The UMass Amherst physics department, in collaboration with Smith, Mount Holyoke, and Amherst colleges, hosted an American Physical Society (APS) sponsored Conference for Undergraduate Women in Physics (CUWiP) over the January 18 - 20 weekend. The CUWiPs (pronounced cue-whip) are annual regional conferences that work to support and mentor women, LGBTQ+, and minority undergraduate physics students. UMass had the honor of being chosen to host and program one of only 12 conference sites in the U.S. and Canada. The UMass conference site was headed by Shubha Tewari, with faculty and student organizers from all five colleges. A snowstorm shortened the programming but did not dampen the spirits of the 190 students who did attend, along with speakers, panelists, and representatives from industry and local graduate schools.
Why is the conference important for supporting women in physics?
These conferences have played a very important role in the recruitment and retention of women and minorities in physics. In spite of the fact that high school physics classes have roughly equal representation of men and women, the numbers of women in the field drop off at every stage along the way: entering college, leaving college, entering grad school, getting faculty positions. These conferences provide career advice, mentorship, and professional development for students at various stages of their undergraduate degrees.
Most importantly of all, the conference provides a forum in which the undergraduates can form friendships and peer networks — the mere fact of seeing so many other women and minority physics enthusiasts is energizing for all attendees.
What kinds of programming did you create with those goals in mind?
We created a mix of physics talks, career advice, undergraduate research poster sessions, and general guidance for each to find their unique pathway through a physics bachelor's degree and beyond. Our idea was to give students the sense that there are many "right paths" in science, and our speakers had very different motivations and outcomes to demonstrate that range. Professor Nergis Mavalvala of MIT, an academic physicist, is a leader in her field, having designed the instrumentation that allowed the extremely sensitive measurement of the first recorded gravitational wave. She described the story of that discovery to a rapt audience, saying how when she heard the news, she was just glad the thing had worked! Dr. Moureen Kemei came from Nairobi, Kenya to Mount Holyoke College, then Caltech, and is now working at Intel. Hers is a story of someone from humble origins who has been successful outside of academia. Yari Golden-Castaño spoke about how as a young woman straddling the dual worlds and dual languages of Mexico and the U.S., she found refuge in the universal language of mathematics. Golden-Castaño, a Smith alumna, is one of the 100 people shortlisted for the Mars One project and is fully prepared to make the one-way trip to Mars because, as she told us, she has dedicated her life to science. All of them were very inspiring.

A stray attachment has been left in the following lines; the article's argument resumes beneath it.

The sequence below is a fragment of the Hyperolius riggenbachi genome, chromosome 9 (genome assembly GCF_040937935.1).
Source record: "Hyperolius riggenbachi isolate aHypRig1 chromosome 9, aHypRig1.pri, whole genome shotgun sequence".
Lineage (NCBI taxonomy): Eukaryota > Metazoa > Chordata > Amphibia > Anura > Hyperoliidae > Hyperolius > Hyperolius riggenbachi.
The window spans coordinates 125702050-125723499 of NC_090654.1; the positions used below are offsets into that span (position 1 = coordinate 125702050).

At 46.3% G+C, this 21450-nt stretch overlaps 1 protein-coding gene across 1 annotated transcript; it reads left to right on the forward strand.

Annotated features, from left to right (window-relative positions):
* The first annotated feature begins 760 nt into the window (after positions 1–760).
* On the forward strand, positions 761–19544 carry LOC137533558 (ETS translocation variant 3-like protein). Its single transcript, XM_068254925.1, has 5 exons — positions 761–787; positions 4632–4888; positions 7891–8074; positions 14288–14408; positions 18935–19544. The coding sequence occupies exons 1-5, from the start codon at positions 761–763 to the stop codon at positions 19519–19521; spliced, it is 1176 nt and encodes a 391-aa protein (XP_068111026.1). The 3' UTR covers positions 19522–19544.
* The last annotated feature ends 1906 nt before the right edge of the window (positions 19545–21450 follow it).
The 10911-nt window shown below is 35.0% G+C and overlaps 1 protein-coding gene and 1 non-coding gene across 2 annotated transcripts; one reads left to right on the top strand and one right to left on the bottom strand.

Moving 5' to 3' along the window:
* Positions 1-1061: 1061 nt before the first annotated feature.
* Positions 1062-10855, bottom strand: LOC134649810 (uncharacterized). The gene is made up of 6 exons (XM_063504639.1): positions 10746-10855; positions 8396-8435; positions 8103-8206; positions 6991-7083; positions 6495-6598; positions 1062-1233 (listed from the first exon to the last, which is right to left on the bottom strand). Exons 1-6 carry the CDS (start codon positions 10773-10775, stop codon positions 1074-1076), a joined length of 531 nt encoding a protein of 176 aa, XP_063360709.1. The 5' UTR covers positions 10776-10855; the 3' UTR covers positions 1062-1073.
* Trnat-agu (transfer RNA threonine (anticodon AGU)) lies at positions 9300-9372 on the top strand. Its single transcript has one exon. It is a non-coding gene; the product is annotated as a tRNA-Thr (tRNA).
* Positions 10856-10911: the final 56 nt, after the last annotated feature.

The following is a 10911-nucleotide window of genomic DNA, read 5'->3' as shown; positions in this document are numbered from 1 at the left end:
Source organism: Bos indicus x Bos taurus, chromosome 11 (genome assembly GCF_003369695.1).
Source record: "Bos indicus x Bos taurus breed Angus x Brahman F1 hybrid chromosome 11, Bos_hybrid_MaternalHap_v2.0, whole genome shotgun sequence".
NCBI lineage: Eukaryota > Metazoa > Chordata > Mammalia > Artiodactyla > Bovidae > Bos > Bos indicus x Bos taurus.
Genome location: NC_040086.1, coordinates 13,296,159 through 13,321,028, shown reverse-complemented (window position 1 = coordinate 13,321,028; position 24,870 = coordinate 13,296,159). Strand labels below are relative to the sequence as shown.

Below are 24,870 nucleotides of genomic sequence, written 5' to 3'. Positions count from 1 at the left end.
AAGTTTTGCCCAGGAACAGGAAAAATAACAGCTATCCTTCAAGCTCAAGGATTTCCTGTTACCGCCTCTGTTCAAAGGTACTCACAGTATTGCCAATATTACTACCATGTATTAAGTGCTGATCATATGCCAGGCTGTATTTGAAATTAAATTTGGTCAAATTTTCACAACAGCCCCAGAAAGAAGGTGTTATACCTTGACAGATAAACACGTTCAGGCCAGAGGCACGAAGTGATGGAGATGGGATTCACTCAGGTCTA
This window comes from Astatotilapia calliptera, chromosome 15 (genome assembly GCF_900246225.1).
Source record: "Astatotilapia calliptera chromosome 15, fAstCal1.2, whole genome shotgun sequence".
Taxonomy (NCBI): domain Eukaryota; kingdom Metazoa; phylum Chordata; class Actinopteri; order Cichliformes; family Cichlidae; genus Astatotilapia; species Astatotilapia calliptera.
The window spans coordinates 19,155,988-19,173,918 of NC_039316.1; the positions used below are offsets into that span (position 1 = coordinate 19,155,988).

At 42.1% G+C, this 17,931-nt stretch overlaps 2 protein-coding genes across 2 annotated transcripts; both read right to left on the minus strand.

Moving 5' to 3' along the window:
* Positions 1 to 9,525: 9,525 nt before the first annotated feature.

Since these are Physics students who love hands-on activities, we had a session on programming arduinos and looking at the CERN accelerator using virtual reality. We also had a lot of career-related workshops and panels tailored for students at different points in their undergraduate careers, with advice about writing a CV/resume, applying for summer internships and research opportunities, applying to grad schools, and effective communication.
We also had panels on more personal matters and advocating for oneself: Work-life balance, Navigating Identity: LGBTQ+, Diversity and Inclusion, Health and Self-Care. Many students also toured research labs in physics and facilities in the Institute of Applied Life Sciences.
What was it like to know the conference was happening at 11 other sister sites at the same time?
Our final event of the conference was a collective teleconference along with all the other conference sites. Using Zoom teleconferencing, each conference site in turn announced their presence with cheering and a wave, after which Dr. Fabiola Gianotti, Director General of CERN, spoke from Geneva for half an hour. She then took questions that students asked via email or Twitter. It was tremendously exciting to hear, for example, "Ghislaine from UMass Amherst asks ..." and know the question was coming to Dr. Gianotti in Geneva from our site. I could see that the attending students had a wonderful time, and most importantly, made connections with many fellow students.
The views and opinions expressed in this article are those of the author(s) and do not necessarily reflect the official policy or position of UMass Amherst or the College of Natural Sciences.
Photos: Caroline O'Connor